Previously unseen footage of The Beatles sharing fish and chips while filming their 1967 film Magical Mystery Tour has been posted online.
Arts website The Space is hosting the footage, discovered during the making of a new documentary about the film.
The documentary shows The Beatles taking a break from the Magical Mystery Tour coach at a fish bar in Taunton, Somerset.
The film was first broadcast by the BBC on Boxing Day 1967.
Previously unseen footage of The Beatles sharing fish and chips while filming their 1967 film Magical Mystery Tour
It was not a hit, confusing the festive audience, and was savaged by critics in reviews that branded it “rubbish”.
The film will be shown on 6 October on BBC Two for the first time in more than 33 years.
It will follow a new documentary, Arena: The Beatles’ Magical Mystery Tour, looking at the film’s “artistic merit and cultural significance”.
Arena has placed the previously unseen footage, which it said was reclaimed from the “cutting room floor”, into a new short film made in association with The Beatles’ record label Apple.
Featuring John Lennon, Paul McCartney, George Harrison and Ringo Starr, it was shot en route to Newquay, Cornwall, the final destination of the Magical Mystery Tour.
The video is available to watch online on The Space, the arts website developed by the Arts Council and the BBC.
It is part of a spin-off project from award-winning documentary series Arena, called The Arena Hotel.
The project will see the show open up its archive of 600 films to audiences in a “virtual hotel” environment.
“Few people have seen Magical Mystery Tour in its entirety and the material in the chip shop has never been shown anywhere,” explained Arena editor Anthony Wall.
“It captures perfectly the fabulous world of The Beatles at this time.
“They’re happily rubbing shoulders and sharing a simple meal with the other passengers on the coach, and at the same time creating an extraordinarily avant garde film, which of course would soon be broadcast by the BBC to a dumbstruck nation.”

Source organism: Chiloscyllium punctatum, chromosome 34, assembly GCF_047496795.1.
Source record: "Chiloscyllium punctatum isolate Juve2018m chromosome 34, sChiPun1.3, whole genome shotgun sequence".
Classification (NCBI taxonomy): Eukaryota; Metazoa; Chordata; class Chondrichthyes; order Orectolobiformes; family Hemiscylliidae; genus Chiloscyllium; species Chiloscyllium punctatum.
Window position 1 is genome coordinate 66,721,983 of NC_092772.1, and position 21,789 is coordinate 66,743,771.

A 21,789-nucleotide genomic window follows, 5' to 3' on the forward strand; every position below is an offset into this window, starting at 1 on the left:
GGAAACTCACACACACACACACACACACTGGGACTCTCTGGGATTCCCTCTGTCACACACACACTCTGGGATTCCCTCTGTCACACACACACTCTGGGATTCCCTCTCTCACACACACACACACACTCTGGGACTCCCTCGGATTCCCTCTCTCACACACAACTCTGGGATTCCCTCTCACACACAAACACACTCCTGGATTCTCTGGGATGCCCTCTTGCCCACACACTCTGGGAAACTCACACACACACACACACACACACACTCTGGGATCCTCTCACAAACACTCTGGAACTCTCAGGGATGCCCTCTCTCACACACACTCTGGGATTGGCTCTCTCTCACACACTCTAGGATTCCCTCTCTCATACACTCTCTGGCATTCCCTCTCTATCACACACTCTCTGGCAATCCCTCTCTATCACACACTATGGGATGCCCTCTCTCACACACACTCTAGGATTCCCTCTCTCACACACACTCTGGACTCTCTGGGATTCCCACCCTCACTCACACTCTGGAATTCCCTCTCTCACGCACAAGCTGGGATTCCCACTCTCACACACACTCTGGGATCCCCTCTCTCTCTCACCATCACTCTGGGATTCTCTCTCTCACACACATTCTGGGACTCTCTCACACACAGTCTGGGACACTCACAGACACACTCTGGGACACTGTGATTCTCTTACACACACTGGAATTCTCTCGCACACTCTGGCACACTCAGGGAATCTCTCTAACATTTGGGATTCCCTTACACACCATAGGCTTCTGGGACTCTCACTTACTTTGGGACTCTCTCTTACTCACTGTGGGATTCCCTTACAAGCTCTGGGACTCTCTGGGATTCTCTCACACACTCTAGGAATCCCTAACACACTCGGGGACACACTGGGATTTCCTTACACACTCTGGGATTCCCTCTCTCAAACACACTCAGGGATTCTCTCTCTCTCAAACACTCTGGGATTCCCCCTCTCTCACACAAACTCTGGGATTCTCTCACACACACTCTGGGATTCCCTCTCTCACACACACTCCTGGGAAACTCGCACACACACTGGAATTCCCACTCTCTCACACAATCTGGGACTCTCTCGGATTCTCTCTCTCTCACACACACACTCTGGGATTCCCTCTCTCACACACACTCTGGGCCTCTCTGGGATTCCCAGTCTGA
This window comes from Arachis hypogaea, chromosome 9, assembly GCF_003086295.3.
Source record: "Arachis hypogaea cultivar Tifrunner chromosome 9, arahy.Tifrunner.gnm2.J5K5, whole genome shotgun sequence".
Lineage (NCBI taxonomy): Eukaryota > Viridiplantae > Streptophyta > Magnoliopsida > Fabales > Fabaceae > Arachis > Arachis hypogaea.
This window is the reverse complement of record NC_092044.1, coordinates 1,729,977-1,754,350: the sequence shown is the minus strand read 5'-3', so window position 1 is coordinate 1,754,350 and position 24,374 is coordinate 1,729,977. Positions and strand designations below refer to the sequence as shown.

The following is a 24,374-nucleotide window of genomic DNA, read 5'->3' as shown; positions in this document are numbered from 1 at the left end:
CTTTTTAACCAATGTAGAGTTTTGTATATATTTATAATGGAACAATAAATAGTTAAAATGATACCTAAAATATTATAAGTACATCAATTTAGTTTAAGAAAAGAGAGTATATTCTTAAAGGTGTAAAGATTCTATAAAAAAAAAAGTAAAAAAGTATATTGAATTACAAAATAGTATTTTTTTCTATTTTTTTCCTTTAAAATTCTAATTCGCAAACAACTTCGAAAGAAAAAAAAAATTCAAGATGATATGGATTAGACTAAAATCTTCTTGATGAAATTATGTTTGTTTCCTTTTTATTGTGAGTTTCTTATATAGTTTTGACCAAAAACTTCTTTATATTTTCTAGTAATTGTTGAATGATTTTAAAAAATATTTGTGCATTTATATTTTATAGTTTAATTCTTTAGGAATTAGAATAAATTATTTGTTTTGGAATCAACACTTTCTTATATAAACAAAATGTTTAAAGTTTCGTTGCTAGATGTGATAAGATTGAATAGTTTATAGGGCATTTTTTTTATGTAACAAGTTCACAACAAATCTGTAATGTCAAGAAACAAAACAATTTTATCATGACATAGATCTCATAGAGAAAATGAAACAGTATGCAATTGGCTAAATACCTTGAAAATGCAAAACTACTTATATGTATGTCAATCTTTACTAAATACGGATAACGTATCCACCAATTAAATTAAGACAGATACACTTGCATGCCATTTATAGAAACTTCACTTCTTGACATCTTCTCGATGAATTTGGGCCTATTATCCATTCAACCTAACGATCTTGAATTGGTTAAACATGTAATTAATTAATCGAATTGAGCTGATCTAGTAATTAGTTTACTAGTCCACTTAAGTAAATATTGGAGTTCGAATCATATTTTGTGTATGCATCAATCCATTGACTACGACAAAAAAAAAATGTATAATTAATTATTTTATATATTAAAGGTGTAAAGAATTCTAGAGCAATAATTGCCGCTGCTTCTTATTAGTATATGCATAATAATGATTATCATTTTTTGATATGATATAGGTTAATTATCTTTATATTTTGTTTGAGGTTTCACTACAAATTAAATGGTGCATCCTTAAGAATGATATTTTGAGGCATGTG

This week marks 50 years since The Beatles had their first hit record with their single Love Me Do.
Released on 5 October 1962, it went to number 17 in the charts.
Lisa Marie Presley, daughter of late music legend Elvis Presley, has been hiding a secret former job… selling fish and chips from a mobile van in East Sussex, UK.
Since Lisa Marie Presley, 44, moved into a $14 million home in the village of Rotherfield back in 2010, it’s fair to say she has fully immersed herself into local life.
And she was so keen to learn about the British way of life that she swapped Hollywood for haddock and spent a day serving up fish and chips to locals.
Kim Scales, owner of Mr. Chippy and landlady of village pub The King’s Arms, said: “It was when she first moved to the village about two years ago. She is really interested in who people are and wanted to know all about our lives and how we live.
“We own the pub and a mobile fish and chip van, but she said she’d never heard of anything like it, and said she wanted to work on it.
“She got on there with her son, but we were all laughing because not one of the locals realized who it was. She served one local double fishcake and chips and he didn’t have a clue that she was Elvis Presley’s daughter.”
Lisa Marie Presley has been hiding a secret former job selling fish and chips from a mobile van in East Sussex
Lisa Marie Presley is said to be a huge fan of traditional English food, and loves nothing more than fish and chips and a pint of Guinness in The King’s Arms.
Kim Scales added: “She loves fish and chips and drinks and eats in the pub all the time. She’s partial to a pint of Guinness, too!
“It was nice for her to have that normal experience. She’d have never been able to do that in LA. She doesn’t come down here all glammed up, she’s just herself and always mingles with the locals in the pub.”
World Cancer Research Fund (WCRF) has advised that cutting back on salty foods such as bacon, bread and breakfast cereals may reduce people’s risk of developing stomach cancer.
It wants people to eat less salt and for the content of food to be labelled more clearly.
Too much salt is bad for blood pressure and can lead to heart disease and stroke, but it can also cause cancer.
The recommended daily limit is 6 g, about a level teaspoonful, but the World Cancer Research Fund said people were eating 8.6 g a day.
WCRF estimated that 14% of cases, around 800, could be avoided if everyone stuck to their 6 g a day.
Too much salt is bad for blood pressure and can lead to heart disease and stroke, but it can also cause cancer
Kate Mendoza, head of health information at WCRF, said: “Stomach cancer is difficult to treat successfully because most cases are not caught until the disease is well-established.
“This places even greater emphasis on making lifestyle choices to prevent the disease occurring in the first place – such as cutting down on salt intake and eating more fruit and vegetables.”
Eating too much salt is not all about sprinkling it over fish and chips or Sunday lunch, the vast majority is already inside food.
It is why the WCRF has called for a “traffic-light” system for food labelling – red for high, amber for medium and green for low.
However, this has proved controversial with many food manufacturers and supermarkets preferring other ways of labelling food.